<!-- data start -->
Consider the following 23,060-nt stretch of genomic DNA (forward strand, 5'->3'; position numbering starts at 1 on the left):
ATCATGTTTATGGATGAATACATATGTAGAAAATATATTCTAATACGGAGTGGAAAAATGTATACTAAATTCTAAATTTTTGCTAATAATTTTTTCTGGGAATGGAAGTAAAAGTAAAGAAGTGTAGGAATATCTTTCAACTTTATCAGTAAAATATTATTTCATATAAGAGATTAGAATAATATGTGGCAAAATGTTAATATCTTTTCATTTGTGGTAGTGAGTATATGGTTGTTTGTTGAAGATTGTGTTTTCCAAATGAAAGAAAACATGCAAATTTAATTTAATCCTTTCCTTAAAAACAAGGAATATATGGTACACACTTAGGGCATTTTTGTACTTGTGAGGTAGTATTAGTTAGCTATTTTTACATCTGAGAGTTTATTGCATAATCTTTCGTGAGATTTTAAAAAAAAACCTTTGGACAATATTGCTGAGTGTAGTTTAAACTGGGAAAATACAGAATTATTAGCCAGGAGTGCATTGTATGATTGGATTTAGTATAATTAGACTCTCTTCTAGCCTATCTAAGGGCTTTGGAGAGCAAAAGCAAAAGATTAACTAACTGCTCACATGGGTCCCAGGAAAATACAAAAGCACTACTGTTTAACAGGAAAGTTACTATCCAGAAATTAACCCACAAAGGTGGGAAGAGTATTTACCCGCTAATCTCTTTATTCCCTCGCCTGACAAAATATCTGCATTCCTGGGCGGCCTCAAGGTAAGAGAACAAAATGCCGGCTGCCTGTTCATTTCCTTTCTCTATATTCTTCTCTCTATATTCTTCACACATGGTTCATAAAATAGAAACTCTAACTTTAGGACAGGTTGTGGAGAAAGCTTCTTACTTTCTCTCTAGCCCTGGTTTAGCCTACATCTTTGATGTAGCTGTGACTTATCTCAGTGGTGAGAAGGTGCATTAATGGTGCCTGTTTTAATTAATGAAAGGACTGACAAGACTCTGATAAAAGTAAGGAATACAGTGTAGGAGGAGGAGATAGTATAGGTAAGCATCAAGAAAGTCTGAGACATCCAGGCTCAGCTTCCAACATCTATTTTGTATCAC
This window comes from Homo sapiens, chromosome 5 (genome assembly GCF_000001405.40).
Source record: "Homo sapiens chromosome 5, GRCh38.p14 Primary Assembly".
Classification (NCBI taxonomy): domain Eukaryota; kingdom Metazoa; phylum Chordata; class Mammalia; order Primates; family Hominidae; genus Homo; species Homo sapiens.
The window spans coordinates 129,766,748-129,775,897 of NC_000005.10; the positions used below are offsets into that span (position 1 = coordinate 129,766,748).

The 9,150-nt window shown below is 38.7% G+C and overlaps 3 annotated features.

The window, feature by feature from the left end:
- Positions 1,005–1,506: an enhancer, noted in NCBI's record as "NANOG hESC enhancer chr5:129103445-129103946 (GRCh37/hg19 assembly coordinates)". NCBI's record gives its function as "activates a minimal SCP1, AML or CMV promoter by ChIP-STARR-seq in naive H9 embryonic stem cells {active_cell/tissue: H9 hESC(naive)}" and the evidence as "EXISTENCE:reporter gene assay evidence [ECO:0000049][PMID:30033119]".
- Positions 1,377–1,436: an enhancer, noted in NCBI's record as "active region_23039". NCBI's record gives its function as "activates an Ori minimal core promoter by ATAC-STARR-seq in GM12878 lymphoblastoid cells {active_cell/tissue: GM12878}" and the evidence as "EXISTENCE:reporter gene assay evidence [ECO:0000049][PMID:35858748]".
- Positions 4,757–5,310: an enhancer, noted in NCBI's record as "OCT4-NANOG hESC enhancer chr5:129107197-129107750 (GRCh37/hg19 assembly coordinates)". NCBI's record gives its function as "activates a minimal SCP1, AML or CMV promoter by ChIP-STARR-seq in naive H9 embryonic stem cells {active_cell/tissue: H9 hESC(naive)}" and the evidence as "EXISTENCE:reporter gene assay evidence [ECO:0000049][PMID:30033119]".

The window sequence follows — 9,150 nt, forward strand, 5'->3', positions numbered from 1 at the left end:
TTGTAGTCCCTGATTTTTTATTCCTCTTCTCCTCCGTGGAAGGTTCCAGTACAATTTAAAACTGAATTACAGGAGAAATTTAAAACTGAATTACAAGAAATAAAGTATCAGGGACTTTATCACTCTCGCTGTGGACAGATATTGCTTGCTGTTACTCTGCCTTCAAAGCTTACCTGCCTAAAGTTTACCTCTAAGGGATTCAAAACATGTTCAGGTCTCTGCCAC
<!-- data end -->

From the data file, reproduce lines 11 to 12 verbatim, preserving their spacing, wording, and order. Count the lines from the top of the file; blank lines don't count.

- Positions 4,757–5,310: an enhancer, noted in NCBI's record as "OCT4-NANOG hESC enhancer chr5:129107197-129107750 (GRCh37/hg19 assembly coordinates)". NCBI's record gives its function as "activates a minimal SCP1, AML or CMV promoter by ChIP-STARR-seq in naive H9 embryonic stem cells {active_cell/tissue: H9 hESC(naive)}" and the evidence as "EXISTENCE:reporter gene assay evidence [ECO:0000049][PMID:30033119]".

The window sequence follows — 9,150 nt, forward strand, 5'->3', positions numbered from 1 at the left end: